They say that every cloud has a silver lining, not sure if that is true, but a recent accident has forced me to try something new and do you know what, I quite like it.
After my latest bone breaking episode (Left Collarbone for the second time !) I've been forced back onto the dreaded Turbo – and in the middle of summer. Usually something of a last resort for me as I prefer pretty much any weather conditions (short of dangerous) to riding, staring at the garage wall.
This seemed to be the ideal time to try out one of these new smart trainers, thanks to the loan of a Wahoo Kickr from the generous/brilliant/sanity saving (delete as applicable) (I think all apply haha . ed.) Paul Vousden at Mapdec Cycle Works.
I'd not used Zwift before, and for those of you who haven't it's basically like a computer game, but your avatar on the screen moves in relation to how much power you put in. Zwift is based on the fictional island of Watopia, complete with big climbs, rolling roads and an underwater tunnel. In addition there are a few KOM points, a sprint point and a timed lap for you to earn leaders jersey's for your avatar to wear. It doesn't take long to get used to the basics and soon you are riding hard to try and get a KOM or Sprint jersey.
The way everything interacts, go up a hill and the resistance changes etc, is hugely impressive and gives a real world feel. Using the iPhone as a dashboard computer is really handy as well.
I usually find 10 minutes on a turbo boring, but Zwift makes it engaging and time flies by. Before I knew it I'd done 30 or 40 minutes in my first session and had really enjoyed it. The next couple of weeks saw me getting back on almost daily and looking forward to it. To start with I just chose to ride the roads to how I was feeling, but after a few rides I decided to try some of the built in workouts.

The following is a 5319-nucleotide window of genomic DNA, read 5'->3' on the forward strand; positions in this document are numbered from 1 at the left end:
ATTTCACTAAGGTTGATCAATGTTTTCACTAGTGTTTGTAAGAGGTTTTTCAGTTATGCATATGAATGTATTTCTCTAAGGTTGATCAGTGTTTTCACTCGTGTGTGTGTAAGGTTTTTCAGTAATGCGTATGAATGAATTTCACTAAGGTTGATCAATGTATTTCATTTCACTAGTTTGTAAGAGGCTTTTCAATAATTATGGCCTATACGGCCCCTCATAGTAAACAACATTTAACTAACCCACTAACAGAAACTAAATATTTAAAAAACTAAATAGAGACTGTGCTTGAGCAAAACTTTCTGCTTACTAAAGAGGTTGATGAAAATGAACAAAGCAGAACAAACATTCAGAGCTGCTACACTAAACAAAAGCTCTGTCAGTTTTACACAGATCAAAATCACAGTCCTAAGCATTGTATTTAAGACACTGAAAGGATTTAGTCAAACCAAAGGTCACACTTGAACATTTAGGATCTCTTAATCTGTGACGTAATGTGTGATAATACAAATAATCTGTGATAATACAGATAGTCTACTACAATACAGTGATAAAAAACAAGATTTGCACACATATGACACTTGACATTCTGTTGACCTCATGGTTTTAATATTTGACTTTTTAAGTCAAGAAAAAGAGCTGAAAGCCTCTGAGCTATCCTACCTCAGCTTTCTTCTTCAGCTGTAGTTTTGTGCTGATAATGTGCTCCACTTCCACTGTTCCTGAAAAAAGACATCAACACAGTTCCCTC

Setting your Functional Threshold Power (FTP) sets the wattage for the workouts. Then you simply start riding in a gear and the trainer controls the wattage to give you the exact workout, ignoring whether you are going up or downhill. If the effort is 250 watts then it's 250 watts and you have to just pedal. This gives you the sort of training you don't get on the road and keeps you honest. No slacking off at the end of a session.
I've never been the best at a hugely structured training plan, preferring to go by feel but I can see myself introducing a few of these sessions to replace some junk miles to help build my FTP and power. It's giving me the consistent sessions that are impossible to do living in the Lake District and I am looking forward to getting a bit stronger at the steady state seated power efforts.
So in the space of 3 weeks, I'm now a turbo convert. So much so I'll be looking to get myself a trainer once Paul wants the Kickr back – though he will have to drag it from my hands despite the broken collarbone !
Thanks Tom, we saw your Strava uploads. 10h 30m in a week on computer games is bad for your health. Cheers! Get well soon.
Handpicked nutrition with gluten-free, sugar free, vegan options. The Feed Zone is run as an honesty system, making it super convenient convenient to grab and go before, during or after your session.
I got down to the studio initially because Kendal Cycle club were doing a number of coached sessions in conjunction with Mapdec. I was quickly hooked, it quickly became a core part of my cycle training and weekly exercise regime.